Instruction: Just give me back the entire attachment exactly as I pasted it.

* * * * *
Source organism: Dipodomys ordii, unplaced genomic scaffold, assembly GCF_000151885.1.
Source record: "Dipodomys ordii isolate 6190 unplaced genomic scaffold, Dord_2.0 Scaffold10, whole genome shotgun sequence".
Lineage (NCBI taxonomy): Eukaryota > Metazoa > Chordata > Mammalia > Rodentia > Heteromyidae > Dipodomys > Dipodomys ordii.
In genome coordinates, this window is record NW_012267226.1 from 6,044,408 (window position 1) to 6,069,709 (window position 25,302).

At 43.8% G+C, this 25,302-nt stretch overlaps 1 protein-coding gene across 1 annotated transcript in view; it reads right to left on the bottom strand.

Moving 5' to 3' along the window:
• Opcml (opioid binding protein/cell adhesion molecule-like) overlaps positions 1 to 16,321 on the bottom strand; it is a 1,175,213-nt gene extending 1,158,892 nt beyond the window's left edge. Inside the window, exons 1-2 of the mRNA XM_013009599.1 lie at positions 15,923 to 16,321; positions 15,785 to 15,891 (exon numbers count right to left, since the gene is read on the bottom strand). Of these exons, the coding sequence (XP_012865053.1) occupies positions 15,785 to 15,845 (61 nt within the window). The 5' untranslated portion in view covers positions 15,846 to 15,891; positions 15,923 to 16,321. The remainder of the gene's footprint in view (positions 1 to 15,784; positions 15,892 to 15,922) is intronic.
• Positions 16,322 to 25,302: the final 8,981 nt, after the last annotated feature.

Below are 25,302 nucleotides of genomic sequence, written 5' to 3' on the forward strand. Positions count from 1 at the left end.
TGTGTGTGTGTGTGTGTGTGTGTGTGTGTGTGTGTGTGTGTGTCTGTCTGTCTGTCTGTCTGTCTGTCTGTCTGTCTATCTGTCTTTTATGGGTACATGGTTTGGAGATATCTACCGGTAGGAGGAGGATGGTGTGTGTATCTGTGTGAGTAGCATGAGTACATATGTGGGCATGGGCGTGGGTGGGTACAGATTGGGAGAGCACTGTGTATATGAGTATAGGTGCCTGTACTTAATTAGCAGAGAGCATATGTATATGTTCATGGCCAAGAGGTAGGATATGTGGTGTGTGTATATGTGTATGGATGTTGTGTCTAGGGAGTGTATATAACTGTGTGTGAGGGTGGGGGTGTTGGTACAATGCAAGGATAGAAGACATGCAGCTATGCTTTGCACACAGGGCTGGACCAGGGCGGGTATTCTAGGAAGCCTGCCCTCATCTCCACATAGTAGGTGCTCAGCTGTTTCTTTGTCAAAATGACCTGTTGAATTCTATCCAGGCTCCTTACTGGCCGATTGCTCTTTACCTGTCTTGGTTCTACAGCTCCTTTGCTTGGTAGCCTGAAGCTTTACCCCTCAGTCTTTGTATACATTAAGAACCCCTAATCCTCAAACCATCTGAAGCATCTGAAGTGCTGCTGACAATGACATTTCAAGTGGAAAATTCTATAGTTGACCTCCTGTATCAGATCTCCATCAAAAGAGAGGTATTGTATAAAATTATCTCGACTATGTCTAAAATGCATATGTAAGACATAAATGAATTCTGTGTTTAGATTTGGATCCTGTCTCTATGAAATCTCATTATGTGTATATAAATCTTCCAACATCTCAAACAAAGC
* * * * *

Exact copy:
Source organism: Dipodomys ordii, unplaced genomic scaffold, assembly GCF_000151885.1.
Source record: "Dipodomys ordii isolate 6190 unplaced genomic scaffold, Dord_2.0 Scaffold10, whole genome shotgun sequence".
Lineage (NCBI taxonomy): Eukaryota > Metazoa > Chordata > Mammalia > Rodentia > Heteromyidae > Dipodomys > Dipodomys ordii.
In genome coordinates, this window is record NW_012267226.1 from 6,044,408 (window position 1) to 6,069,709 (window position 25,302).

At 43.8% G+C, this 25,302-nt stretch overlaps 1 protein-coding gene across 1 annotated transcript in view; it reads right to left on the bottom strand.

Moving 5' to 3' along the window:
• Opcml (opioid binding protein/cell adhesion molecule-like) overlaps positions 1 to 16,321 on the bottom strand; it is a 1,175,213-nt gene extending 1,158,892 nt beyond the window's left edge. Inside the window, exons 1-2 of the mRNA XM_013009599.1 lie at positions 15,923 to 16,321; positions 15,785 to 15,891 (exon numbers count right to left, since the gene is read on the bottom strand). Of these exons, the coding sequence (XP_012865053.1) occupies positions 15,785 to 15,845 (61 nt within the window). The 5' untranslated portion in view covers positions 15,846 to 15,891; positions 15,923 to 16,321. The remainder of the gene's footprint in view (positions 1 to 15,784; positions 15,892 to 15,922) is intronic.
• Positions 16,322 to 25,302: the final 8,981 nt, after the last annotated feature.

Below are 25,302 nucleotides of genomic sequence, written 5' to 3' on the forward strand. Positions count from 1 at the left end.
TGTGTGTGTGTGTGTGTGTGTGTGTGTGTGTGTGTGTGTGTGTCTGTCTGTCTGTCTGTCTGTCTGTCTGTCTGTCTATCTGTCTTTTATGGGTACATGGTTTGGAGATATCTACCGGTAGGAGGAGGATGGTGTGTGTATCTGTGTGAGTAGCATGAGTACATATGTGGGCATGGGCGTGGGTGGGTACAGATTGGGAGAGCACTGTGTATATGAGTATAGGTGCCTGTACTTAATTAGCAGAGAGCATATGTATATGTTCATGGCCAAGAGGTAGGATATGTGGTGTGTGTATATGTGTATGGATGTTGTGTCTAGGGAGTGTATATAACTGTGTGTGAGGGTGGGGGTGTTGGTACAATGCAAGGATAGAAGACATGCAGCTATGCTTTGCACACAGGGCTGGACCAGGGCGGGTATTCTAGGAAGCCTGCCCTCATCTCCACATAGTAGGTGCTCAGCTGTTTCTTTGTCAAAATGACCTGTTGAATTCTATCCAGGCTCCTTACTGGCCGATTGCTCTTTACCTGTCTTGGTTCTACAGCTCCTTTGCTTGGTAGCCTGAAGCTTTACCCCTCAGTCTTTGTATACATTAAGAACCCCTAATCCTCAAACCATCTGAAGCATCTGAAGTGCTGCTGACAATGACATTTCAAGTGGAAAATTCTATAGTTGACCTCCTGTATCAGATCTCCATCAAAAGAGAGGTATTGTATAAAATTATCTCGACTATGTCTAAAATGCATATGTAAGACATAAATGAATTCTGTGTTTAGATTTGGATCCTGTCTCTATGAAATCTCATTATGTGTATATAAATCTTCCAACATCTCAAACAAAGC